The role of efficacy and moral outrage norms in creating the potential for international development activism through group-based interaction


Correspondence should be addressed to Emma F. Thomas, School of Psychology, The Australian National University, Canberra, ACT, 0200 Australia (e-mail:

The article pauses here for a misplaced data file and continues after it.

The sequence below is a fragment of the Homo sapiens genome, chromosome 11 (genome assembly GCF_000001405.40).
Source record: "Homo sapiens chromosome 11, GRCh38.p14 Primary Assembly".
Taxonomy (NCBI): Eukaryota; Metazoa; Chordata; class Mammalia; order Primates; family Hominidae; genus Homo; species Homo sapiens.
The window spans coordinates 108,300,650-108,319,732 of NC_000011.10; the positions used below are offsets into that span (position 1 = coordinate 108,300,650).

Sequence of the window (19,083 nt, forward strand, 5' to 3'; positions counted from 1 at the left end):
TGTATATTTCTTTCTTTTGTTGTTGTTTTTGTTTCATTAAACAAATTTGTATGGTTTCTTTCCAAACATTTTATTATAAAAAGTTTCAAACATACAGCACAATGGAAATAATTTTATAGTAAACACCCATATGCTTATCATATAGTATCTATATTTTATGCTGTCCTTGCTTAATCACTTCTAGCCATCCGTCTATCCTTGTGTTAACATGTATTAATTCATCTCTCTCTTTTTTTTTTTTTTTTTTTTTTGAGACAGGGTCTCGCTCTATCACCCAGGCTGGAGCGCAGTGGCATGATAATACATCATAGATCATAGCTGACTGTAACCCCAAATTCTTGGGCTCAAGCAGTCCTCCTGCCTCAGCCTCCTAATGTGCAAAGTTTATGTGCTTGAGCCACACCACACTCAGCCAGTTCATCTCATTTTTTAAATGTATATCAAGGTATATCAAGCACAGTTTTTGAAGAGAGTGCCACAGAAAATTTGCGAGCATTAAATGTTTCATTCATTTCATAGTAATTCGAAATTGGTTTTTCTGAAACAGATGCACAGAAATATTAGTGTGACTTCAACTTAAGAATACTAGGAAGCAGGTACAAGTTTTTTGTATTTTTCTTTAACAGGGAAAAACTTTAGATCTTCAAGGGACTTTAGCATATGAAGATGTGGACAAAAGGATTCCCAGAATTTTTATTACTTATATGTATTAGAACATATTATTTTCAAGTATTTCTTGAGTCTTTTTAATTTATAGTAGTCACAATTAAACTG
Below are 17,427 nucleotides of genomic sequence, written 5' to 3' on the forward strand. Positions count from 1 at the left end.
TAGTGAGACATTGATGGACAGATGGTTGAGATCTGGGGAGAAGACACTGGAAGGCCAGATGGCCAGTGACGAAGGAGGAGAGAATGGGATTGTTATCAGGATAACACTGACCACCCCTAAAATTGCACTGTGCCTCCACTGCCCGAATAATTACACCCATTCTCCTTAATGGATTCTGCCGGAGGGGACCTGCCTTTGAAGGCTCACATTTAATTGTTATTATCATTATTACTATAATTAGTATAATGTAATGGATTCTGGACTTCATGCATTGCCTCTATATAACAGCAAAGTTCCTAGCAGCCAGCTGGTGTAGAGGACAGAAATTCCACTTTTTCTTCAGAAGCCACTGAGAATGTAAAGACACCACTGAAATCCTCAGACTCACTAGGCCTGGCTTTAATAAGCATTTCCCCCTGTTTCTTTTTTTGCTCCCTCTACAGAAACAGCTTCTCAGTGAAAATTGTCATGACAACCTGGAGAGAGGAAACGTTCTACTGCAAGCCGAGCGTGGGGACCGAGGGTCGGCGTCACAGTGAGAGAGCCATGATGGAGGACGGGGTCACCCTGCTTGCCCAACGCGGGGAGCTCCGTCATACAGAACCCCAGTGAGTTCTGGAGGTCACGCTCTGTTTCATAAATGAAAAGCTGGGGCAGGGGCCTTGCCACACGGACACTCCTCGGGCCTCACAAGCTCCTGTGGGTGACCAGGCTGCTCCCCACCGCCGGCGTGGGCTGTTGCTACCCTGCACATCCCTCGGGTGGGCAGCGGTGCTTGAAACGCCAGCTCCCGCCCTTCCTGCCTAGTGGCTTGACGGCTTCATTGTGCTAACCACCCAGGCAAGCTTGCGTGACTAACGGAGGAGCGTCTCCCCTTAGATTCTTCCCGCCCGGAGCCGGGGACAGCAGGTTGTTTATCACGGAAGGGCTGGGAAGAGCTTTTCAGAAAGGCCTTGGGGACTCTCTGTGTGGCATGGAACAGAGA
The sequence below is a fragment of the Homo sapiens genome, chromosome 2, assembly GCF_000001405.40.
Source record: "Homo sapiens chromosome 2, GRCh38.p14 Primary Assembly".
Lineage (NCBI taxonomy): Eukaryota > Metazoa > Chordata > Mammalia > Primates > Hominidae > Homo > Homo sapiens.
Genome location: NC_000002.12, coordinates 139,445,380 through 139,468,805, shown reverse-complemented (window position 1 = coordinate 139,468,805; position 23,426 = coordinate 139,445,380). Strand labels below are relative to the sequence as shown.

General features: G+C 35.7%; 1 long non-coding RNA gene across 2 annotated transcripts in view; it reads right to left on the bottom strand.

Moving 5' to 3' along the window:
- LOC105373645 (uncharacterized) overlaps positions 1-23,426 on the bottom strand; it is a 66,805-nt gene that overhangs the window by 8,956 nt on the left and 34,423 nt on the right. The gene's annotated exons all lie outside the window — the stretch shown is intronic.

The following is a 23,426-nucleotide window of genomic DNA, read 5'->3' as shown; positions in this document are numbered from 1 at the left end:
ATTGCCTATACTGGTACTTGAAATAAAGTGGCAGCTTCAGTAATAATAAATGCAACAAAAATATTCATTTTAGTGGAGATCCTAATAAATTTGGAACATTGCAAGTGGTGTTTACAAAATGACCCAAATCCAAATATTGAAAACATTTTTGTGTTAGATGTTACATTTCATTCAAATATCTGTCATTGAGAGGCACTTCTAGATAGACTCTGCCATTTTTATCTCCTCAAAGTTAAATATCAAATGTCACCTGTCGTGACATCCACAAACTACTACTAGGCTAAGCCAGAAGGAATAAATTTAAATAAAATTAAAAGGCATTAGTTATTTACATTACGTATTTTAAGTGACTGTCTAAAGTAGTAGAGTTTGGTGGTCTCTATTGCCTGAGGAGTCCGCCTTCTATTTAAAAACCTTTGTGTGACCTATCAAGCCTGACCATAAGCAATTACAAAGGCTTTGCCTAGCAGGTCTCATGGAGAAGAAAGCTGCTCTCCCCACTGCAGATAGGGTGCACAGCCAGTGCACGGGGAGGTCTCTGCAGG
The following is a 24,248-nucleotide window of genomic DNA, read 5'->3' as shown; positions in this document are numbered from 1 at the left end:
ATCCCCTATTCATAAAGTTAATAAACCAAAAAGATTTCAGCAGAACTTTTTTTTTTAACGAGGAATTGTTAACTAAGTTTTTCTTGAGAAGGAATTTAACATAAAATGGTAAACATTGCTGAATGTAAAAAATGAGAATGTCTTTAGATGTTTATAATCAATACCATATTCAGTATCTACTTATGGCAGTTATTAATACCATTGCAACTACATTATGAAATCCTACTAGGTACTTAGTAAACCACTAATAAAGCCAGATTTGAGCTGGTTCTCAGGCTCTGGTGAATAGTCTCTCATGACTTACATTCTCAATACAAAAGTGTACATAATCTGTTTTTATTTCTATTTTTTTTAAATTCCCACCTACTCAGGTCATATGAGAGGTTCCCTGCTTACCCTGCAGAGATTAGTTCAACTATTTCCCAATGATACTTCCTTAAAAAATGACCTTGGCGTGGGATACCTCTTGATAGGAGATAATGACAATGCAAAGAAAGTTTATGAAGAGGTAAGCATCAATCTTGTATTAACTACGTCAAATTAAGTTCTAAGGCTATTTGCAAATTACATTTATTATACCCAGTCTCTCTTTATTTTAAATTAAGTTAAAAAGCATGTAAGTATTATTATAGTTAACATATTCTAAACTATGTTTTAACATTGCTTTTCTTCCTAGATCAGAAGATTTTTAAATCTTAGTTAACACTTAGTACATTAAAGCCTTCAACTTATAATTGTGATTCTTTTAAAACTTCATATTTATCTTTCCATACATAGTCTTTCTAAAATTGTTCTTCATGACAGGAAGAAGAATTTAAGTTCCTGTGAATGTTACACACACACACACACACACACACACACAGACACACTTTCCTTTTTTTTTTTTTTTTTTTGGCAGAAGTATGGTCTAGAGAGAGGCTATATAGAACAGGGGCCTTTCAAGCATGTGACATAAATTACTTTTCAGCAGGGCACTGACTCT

This paper adopts an intergroup perspective on helping as collective action to explore the ways to boost motivation amongst people in developed countries to join the effort to combat poverty and preventable disease in developing countries. Following van Zomeren, Spears, Leach, and Fischer's (2004) model of collective action, we investigated the role of norms about an emotional response (moral outrage) and beliefs about efficacy in motivating commitment to take action amongst members of advantaged groups. Norms about outrage and efficacy were harnessed to an opinion-based group identity (Bliuc, McGarty, Reynolds, & Muntele, 2007) and explored in the context of a novel group-based interaction method. Results showed that the group-based interaction boosted commitment to action especially when primed with an (injunctive) outrage norm. This norm stimulated a range of related effects including increased identification with the pro-international development opinion-based group, and higher efficacy beliefs. Results provide an intriguing instantiation of the power of group interaction (particularly where strengthened with emotion norms) to bolster commitment to positive social change.